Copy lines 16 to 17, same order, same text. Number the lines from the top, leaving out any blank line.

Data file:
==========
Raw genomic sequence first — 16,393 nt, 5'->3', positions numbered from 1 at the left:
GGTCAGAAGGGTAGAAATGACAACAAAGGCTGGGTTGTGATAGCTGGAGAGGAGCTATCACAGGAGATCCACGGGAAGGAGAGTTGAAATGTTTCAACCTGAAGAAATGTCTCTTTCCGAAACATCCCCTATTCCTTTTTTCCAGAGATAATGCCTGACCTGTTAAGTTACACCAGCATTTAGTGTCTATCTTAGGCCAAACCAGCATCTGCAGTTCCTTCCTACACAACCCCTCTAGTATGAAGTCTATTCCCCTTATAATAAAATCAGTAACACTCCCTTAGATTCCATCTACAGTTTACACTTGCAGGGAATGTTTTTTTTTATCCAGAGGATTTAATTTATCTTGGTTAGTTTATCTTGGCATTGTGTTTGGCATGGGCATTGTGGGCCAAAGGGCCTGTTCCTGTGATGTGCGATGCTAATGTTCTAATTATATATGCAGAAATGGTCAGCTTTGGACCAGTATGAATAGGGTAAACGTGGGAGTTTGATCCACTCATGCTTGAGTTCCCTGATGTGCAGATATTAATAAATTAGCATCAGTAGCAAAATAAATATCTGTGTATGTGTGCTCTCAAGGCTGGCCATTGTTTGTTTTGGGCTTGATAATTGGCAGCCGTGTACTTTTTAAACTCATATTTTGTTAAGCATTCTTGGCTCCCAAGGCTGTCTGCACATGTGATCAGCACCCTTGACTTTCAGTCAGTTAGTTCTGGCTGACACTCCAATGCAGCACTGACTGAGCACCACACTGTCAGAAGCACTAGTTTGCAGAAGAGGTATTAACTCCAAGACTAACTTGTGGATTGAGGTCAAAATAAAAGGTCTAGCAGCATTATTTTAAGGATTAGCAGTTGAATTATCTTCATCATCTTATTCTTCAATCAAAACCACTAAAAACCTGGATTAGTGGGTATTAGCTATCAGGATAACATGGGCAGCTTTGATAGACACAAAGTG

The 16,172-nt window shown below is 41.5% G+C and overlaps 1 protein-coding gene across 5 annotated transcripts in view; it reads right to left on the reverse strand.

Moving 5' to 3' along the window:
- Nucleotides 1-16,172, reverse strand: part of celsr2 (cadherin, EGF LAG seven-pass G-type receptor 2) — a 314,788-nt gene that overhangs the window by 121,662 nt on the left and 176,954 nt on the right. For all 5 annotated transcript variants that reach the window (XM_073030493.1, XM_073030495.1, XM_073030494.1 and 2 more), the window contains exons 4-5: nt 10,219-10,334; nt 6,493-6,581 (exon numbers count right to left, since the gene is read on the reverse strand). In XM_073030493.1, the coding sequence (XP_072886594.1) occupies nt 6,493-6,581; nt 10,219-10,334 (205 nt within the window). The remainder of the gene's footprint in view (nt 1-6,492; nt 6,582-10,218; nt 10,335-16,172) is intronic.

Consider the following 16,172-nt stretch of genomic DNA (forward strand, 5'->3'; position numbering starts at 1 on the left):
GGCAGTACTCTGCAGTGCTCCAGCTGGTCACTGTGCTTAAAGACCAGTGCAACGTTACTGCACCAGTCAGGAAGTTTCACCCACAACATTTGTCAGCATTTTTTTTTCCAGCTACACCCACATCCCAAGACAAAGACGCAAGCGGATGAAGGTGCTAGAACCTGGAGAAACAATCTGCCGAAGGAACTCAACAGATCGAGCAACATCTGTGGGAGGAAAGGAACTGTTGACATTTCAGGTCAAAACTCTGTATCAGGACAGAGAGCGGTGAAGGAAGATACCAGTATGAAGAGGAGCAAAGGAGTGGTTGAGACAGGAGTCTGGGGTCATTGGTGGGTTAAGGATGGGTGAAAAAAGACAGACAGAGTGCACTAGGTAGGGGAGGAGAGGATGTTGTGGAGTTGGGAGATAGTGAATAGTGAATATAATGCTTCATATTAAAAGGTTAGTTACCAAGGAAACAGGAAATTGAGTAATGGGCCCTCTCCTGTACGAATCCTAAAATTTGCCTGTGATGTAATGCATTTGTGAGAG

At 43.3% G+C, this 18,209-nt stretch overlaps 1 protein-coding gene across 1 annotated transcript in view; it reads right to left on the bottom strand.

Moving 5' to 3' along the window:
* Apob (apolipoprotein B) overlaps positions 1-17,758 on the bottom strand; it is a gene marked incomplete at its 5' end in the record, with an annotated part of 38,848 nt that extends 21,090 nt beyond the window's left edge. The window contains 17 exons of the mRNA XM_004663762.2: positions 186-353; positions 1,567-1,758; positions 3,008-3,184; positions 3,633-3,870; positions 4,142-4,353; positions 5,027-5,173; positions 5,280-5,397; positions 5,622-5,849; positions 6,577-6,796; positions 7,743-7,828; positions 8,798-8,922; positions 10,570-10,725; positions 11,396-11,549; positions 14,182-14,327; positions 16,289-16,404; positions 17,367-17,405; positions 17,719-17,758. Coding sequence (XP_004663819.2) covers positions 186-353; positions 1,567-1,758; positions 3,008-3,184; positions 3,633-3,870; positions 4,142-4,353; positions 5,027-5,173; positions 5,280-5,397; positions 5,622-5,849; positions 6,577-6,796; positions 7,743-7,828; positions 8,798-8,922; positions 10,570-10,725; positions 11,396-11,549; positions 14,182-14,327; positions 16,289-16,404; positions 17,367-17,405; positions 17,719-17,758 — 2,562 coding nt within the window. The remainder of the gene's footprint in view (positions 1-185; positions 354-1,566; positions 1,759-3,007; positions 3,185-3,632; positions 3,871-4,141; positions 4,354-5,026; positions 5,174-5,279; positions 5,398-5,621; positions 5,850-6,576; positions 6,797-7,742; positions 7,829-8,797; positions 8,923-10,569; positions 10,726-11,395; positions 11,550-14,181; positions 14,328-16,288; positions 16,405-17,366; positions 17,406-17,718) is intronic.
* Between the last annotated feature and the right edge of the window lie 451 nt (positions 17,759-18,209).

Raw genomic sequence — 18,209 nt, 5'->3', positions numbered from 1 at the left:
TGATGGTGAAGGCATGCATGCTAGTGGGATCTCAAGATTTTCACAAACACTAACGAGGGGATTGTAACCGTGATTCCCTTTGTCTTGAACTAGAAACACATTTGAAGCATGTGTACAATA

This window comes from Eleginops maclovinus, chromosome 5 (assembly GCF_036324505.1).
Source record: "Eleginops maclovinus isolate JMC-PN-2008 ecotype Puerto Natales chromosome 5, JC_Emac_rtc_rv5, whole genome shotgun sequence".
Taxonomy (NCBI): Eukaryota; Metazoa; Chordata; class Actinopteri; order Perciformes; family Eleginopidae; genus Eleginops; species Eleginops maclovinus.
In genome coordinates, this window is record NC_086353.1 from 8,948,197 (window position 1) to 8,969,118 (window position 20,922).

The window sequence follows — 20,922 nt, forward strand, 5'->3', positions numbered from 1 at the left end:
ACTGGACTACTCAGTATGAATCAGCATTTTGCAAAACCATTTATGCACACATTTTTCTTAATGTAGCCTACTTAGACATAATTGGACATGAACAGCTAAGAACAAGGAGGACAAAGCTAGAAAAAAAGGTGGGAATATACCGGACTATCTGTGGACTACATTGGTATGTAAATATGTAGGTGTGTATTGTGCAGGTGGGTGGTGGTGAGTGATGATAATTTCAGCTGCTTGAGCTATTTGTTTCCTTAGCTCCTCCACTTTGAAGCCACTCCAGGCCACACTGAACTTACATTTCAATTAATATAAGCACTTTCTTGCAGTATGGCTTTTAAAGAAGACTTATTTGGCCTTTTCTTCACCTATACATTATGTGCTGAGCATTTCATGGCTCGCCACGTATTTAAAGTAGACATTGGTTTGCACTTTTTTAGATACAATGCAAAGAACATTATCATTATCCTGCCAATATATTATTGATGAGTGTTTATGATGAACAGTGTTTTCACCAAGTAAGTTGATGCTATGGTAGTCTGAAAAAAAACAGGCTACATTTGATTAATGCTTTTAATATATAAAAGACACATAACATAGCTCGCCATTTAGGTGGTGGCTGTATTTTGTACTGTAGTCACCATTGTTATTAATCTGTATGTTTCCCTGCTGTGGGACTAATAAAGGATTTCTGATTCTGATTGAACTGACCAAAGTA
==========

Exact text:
Taxonomy (NCBI): Eukaryota; Metazoa; Chordata; class Actinopteri; order Perciformes; family Eleginopidae; genus Eleginops; species Eleginops maclovinus.
In genome coordinates, this window is record NC_086353.1 from 8,948,197 (window position 1) to 8,969,118 (window position 20,922).